The historic souq in Kuwait City, which was the commercial hub before the country discovered oil, is still very much alive and thriving. New structures and smaller markets have been constructed around the original market square.
Simply strolling about and taking in the sights, sounds, and fragrant spices is a treat for the senses. Olives, dates, and oxtails are just some of the items that shoppers bargain over at Souk Al Mubarakiya.
Bedouin women sell kohl (black eyeliner), pumice stones, and costumes adorned with gold thread in the colors of the Kuwaiti flag as they sit cross-legged on velvet couches in an area called Souq Al Hareem.
After passing through the covered passageway, you’ll reach the open lanes of the souq, which are loaded with woolen vests and Korean blankets. Souq Mubarakiya is surrounded by stores selling bridal gold and local pearls, while the adjoining Souq Ad Dahab Al Markazi is the city’s primary gold market.
The Souk Al-Mubarakiya in Kuwait is a popular marketplace. Arab open-air markets, or souks, are a staple of Arab culture. They served as venues not just for commercial transactions but also for celebrations and other forms of community gatherings.
The Souk Al-Mubarakiya is an antiques and collectibles market. Everything about the market, from the furnishings to the way transactions are handled, feels a bit dated. Vegetables, fruits, fish, and other consumables, together with normal home products, clothing, etc., can be found alongside antiques.
Souk Al-Hareem, the Persian Carpet Souk, and the Gold Souk are among the popular destinations in the nation’s capital.
The Souk Al-Mubarakiya in Kuwait City is very possibly the country’s oldest Souk. The Souk, located at the intersection of Abdullah Al-Mubarak, Abdullah Al-Salem, and Palestine Streets, is where much of Kuwait’s commerce took place before the discovery of oil.
The shops sell a wide variety of items, from clothing and jewelry to spices and pharmacy items, all of which are representative of the country’s rich cultural history.
Souk Al-Mubarakiya is the spot to go shopping if you enjoy bargaining. Shop for Persian rugs, carpets, and traditional Arabic clothing at these vendors. Perfumes, handcrafted local crafts, scarves, clothing, jewelry, and more may all be found at the shops if you’re seeking for souvenirs to bring back home.
In addition to the eye-catching gold and silver, you’ll also discover stores selling fragrant perfumes, exotic spices, and delicious dates.
Maintain firmness without rudeness while bargaining over the price of a thing. You can easily check the pricing and quality of an item at numerous stores that sell the same thing. Lastly, don’t leave without sampling some authentic Arabic coffee.
Souk Al Mubarakiya throughout history
Wandering the marketplaces and taking in all the sights, sounds, and scents will take you back in time to the simpler days of old Kuwait. Over two hundred years ago, merchants in the Al-Mubarakiya neighborhood built a marketplace to sell and display their goods to the public without the pressures of direct commerce.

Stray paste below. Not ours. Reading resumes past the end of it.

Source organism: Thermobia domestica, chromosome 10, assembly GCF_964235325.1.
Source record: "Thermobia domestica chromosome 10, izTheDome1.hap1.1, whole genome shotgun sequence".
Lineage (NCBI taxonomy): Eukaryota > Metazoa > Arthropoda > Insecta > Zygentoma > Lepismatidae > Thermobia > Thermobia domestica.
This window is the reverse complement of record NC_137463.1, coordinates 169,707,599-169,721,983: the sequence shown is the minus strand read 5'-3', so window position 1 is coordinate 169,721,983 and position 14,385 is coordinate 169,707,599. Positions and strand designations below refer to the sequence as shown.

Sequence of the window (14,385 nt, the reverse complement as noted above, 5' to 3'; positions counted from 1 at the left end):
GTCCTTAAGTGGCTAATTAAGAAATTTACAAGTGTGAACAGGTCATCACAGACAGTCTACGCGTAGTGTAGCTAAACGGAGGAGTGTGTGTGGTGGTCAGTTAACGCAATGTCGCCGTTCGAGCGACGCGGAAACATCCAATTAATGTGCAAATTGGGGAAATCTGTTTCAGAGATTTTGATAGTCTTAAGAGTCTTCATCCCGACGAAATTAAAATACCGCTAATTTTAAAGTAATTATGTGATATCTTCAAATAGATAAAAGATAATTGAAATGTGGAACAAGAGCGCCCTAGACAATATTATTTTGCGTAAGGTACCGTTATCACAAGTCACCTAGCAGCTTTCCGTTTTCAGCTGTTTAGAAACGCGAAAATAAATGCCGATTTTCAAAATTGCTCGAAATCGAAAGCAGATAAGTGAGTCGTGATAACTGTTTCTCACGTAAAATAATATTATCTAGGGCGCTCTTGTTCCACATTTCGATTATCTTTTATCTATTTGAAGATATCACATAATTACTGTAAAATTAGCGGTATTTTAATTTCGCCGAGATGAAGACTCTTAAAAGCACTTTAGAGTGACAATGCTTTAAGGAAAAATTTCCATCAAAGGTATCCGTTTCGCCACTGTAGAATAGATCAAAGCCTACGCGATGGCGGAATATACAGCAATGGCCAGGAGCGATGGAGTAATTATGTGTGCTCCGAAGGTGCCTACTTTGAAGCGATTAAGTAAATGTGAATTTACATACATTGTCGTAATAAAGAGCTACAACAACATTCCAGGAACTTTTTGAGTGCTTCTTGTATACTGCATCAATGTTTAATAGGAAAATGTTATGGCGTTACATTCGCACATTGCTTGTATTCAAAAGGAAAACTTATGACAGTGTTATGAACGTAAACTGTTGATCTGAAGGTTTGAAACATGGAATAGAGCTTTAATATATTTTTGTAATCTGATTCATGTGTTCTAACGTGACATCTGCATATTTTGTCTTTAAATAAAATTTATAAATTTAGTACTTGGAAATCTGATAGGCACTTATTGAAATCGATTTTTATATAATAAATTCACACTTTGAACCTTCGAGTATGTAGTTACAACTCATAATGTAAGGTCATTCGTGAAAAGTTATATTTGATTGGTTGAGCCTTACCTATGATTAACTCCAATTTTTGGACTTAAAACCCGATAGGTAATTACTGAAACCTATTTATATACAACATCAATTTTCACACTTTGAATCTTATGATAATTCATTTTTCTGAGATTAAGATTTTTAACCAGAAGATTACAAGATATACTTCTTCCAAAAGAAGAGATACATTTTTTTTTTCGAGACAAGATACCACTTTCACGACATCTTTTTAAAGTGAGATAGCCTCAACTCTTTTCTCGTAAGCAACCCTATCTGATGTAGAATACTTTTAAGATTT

The marketplace quickly established itself as a social and commercial center, serving the needs of those who traveled there for everything from weekly food shopping to social gatherings.
At the center of it, all was Sheikh Mubarak Al Kabeer’s Kiosk, a modest garden pavilion where the public could address their leader directly. The Founding Fathers’ commune quickly followed with the establishment of a diwaniya (a reception hall for business conversations).
The elders of the country continue to gather at the diwaniya to debate topics such as social policy and upcoming elections.
After suffering severe damage during the 1990 Iraqi invasion, the Souk underwent extensive reconstruction. While preserving the historic charm of the marketplace, the restorations add a touch of modernity in the form of LED light displays and kid-friendly play spaces.
Because of Kuwait’s scorching summers, the Souk was designed and constructed with lots of shady spots for shoppers.
SOMU Square at Souk Al Mubarakiya
Souk Al-Mubarakiya’s newly redeveloped ‘old’ sector is called South Mubarakiya (SOMU), and it is centered on the recently redesigned SOMU Square (also known as Thouq Square).
The concept of Ahmad Al-Ghanim and Bader Al Hejailan to give fresh life to the region behind the Al Fares Mosque led to the creation of SOMU, which was built from the rubble and closed stores of the previous neighborhood.
Their shared values are reflected in the concept shop Thouq, which serves as a platform for local and regional artists by constantly rotating displays of their work and introducing new products and ideas to the market every week.
Contrary to popular belief, Al-Mubarakiya is today a thriving center for the creative industries. The largest mural in the Gulf can be seen right in the middle of SOMU, and you shouldn’t miss it. The artwork, an homage to Kuwait created by the Thouq team, spans two connecting walls.
Dine at some of the top restaurants and cafes in Thouq. Most have both indoor and outdoor dining, so you may enjoy the establishment regardless of the weather or time of year.
- What is the address of Souk Al Mubarakiya?
- المباركية شارع سوق الغربللي خلف ماكدونالدز، مدينة الكويت،, Kuwait City, Kuwait.
- What are the opening hours of Souk Al Mubarakiya?
- Closed from Friday to Tuesday.
- Wednesdays from 3 AM to 5 PM and 6 PM to 12 AM.
- Thursdays from 12 AM to 10 PM.